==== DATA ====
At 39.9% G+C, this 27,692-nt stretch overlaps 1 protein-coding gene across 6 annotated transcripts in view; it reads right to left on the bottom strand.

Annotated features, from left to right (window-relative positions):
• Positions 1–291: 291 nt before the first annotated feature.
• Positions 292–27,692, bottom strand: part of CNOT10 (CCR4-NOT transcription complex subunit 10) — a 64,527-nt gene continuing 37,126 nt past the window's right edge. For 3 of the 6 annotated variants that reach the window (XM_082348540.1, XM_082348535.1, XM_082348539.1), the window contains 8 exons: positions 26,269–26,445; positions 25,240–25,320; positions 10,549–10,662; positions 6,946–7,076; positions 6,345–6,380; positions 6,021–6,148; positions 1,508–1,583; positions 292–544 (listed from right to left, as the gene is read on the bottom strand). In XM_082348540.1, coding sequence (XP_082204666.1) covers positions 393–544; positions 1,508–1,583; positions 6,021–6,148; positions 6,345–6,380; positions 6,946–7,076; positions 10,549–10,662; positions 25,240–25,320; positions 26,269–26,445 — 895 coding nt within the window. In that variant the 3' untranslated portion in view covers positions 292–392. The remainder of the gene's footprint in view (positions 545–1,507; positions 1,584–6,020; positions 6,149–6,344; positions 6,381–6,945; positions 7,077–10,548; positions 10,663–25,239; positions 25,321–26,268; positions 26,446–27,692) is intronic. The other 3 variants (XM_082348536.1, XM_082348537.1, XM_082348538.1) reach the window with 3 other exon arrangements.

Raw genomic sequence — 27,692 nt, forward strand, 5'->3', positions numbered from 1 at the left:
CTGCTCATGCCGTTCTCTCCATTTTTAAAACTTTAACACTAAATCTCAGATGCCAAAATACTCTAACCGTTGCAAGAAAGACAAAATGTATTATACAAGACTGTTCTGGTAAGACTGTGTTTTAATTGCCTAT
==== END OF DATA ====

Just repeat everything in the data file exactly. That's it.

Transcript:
At 39.9% G+C, this 27,692-nt stretch overlaps 1 protein-coding gene across 6 annotated transcripts in view; it reads right to left on the bottom strand.

Annotated features, from left to right (window-relative positions):
• Positions 1–291: 291 nt before the first annotated feature.
• Positions 292–27,692, bottom strand: part of CNOT10 (CCR4-NOT transcription complex subunit 10) — a 64,527-nt gene continuing 37,126 nt past the window's right edge. For 3 of the 6 annotated variants that reach the window (XM_082348540.1, XM_082348535.1, XM_082348539.1), the window contains 8 exons: positions 26,269–26,445; positions 25,240–25,320; positions 10,549–10,662; positions 6,946–7,076; positions 6,345–6,380; positions 6,021–6,148; positions 1,508–1,583; positions 292–544 (listed from right to left, as the gene is read on the bottom strand). In XM_082348540.1, coding sequence (XP_082204666.1) covers positions 393–544; positions 1,508–1,583; positions 6,021–6,148; positions 6,345–6,380; positions 6,946–7,076; positions 10,549–10,662; positions 25,240–25,320; positions 26,269–26,445 — 895 coding nt within the window. In that variant the 3' untranslated portion in view covers positions 292–392. The remainder of the gene's footprint in view (positions 545–1,507; positions 1,584–6,020; positions 6,149–6,344; positions 6,381–6,945; positions 7,077–10,548; positions 10,663–25,239; positions 25,321–26,268; positions 26,446–27,692) is intronic. The other 3 variants (XM_082348536.1, XM_082348537.1, XM_082348538.1) reach the window with 3 other exon arrangements.

Raw genomic sequence — 27,692 nt, forward strand, 5'->3', positions numbered from 1 at the left:
CTGCTCATGCCGTTCTCTCCATTTTTAAAACTTTAACACTAAATCTCAGATGCCAAAATACTCTAACCGTTGCAAGAAAGACAAAATGTATTATACAAGACTGTTCTGGTAAGACTGTGTTTTAATTGCCTAT